As already mentioned Haydn seems to be using the material he provided within the first 4 bars throughout the whole piece. The only theme in addition to those bars are the dotted semi-quavers starting in bar 5, which seem to lead the piece forward. There is a special focus on the first interval (minor third); most motifs of the development, and transitions start with it.

One part standing out with its new structure is the one starting in bar 64, were the cello and bass play long notes in fifths, which makes it sound similar to a folksong.

As the piece is generally really fast moving and always involves tension, another unusual part starts in bar 108, where all the voices play long, soft notes before starting with the second subject again.

Excercise 5.4 Second movement of the “Emperor”

The name of the whole piece comes from this movement: The theme with four Cantus-Firmus-Variations comes from a former “Volkslied” (Folk – song), also composed by Haydn. The text from the Folk-song involves the phrase “Gott! Erhalte Franz, den Kaiser” (God, save Francis the Emperor).

As already mentioned in my listening log; the second movement of Haydn’s String Quartett Op.76, is just about one theme played five times in slightly different ways, always with another accompaniment:

  • The first violin starts with the melody. The second violin stays a bit quieter, playing almost all notes at the same time, often a 6th or a 3rd underneath the melody to support it. Viola and cello create a second group playing the counterpoint. This part is generally very slow, the notes are played legato and the main theme can be heard clearly.


  • In the first variation the melody is played by the second violin. The first violin plays the counterpoint, in a mixture of legato and staccato semiquaver notes playing arpeggios. The other two strings don’t play throughout the whole section. Due to the counterpoint the music seems to have a briskly mood.


  • The cello provides the melody for the second variation. This part is mainly in legato again. The syncopes from the first violin work against the melody, whereas the second violin and viola have a bass-function and support the melody harmonically.


  • The third variation surprisingly starts in minor. The viola plays the melody and the other accompanying instruments become more and more chromatic towards the end.



  • The forth variation seems to reflect the first variation with a compact form to show that the piece has come to an end. The first violin plays the melody for the second time.


Exercise 5.5. Beethoven’s String Quartet Op. 18, No. 1

For this Exercise I was asked to make a piano arrangement of the first 30 bars of Beethoven’s first String Quartet Op. 18, No. 1.

Beethoven’s first 6 String Quartets Op. 18 were created between 1798 and 1800, when the composer was at the end of his 20s. Around this time String Quartets had just developed to an independent genre. (Research point 5.2).  The pieces were dedicated to the monarch Franz Joseph Maximilian von Lobkowitz. The first performance was at the house of Prince Karl Lichnovsky, who was Beethoven’s sponsor and friend.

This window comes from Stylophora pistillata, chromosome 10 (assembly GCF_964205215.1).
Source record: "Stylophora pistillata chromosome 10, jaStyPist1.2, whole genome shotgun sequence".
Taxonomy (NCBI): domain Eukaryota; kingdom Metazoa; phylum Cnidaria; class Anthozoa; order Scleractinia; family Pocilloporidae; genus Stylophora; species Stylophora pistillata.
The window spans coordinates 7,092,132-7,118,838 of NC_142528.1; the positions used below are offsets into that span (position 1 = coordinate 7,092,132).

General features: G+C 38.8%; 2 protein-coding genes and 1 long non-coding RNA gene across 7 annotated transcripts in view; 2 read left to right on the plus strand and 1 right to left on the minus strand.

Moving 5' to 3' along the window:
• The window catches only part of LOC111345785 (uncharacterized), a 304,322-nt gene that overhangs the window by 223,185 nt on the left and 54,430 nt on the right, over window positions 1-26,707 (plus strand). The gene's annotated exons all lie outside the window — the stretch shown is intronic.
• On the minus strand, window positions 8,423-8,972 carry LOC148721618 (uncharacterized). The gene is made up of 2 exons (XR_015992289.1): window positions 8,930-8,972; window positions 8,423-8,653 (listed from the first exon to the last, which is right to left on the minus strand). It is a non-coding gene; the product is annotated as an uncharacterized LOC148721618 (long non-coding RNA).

Writing the piece, Beethoven particularly put effort into creating a polyphonic sound. At the very beginning of the first movement, which is in sonata form, all four voices play the same 6 note motif unison before moving apart. The motif is then separated and all its parts seem to be jumping around between the voices. As mentioned earlier, all voices in the piece are equally important, therefore the main motif can easily move around without being out-tuned by the other voices. In the second movement Beethoven swapped often between major and minor, the structure of the movement is surprisingly similar to a sonata form again. The mood of the movement is dramatic, creating a contrast to the previous one. The scherzo involves several chromatic movements through which the piece gets a mischievous sounding character. The last movement is traditionally a rondo, Beethoven presents several ideas next to one another and mixes them at the end.

The style of the pieces seemed similar to Haydn’s, as this was Beethoven’s first attempt to write a string quartet. Nevertheless, even though one can notice the influence, one can notice a slight part of Beethoven’s own style, which he fully developed in the following years.

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Piano Arrangement Beethoven Op.18 no 1

Arranging the String Quartet piece was more difficult than I expected. In order to make it look less complicated and easier to play I only used two different voices within one stave if the rhythm was different. As I play the piano myself I particularly looked at the difficult passages at the end to confirm whether they are possible to play.

In bar 19 the first and second violin have the ornament “turn” written out, even though this would have been possible for both voices on the piano, I only put the sign for the ornament above the first voice, as the passage would be technically incredibly difficult otherwise.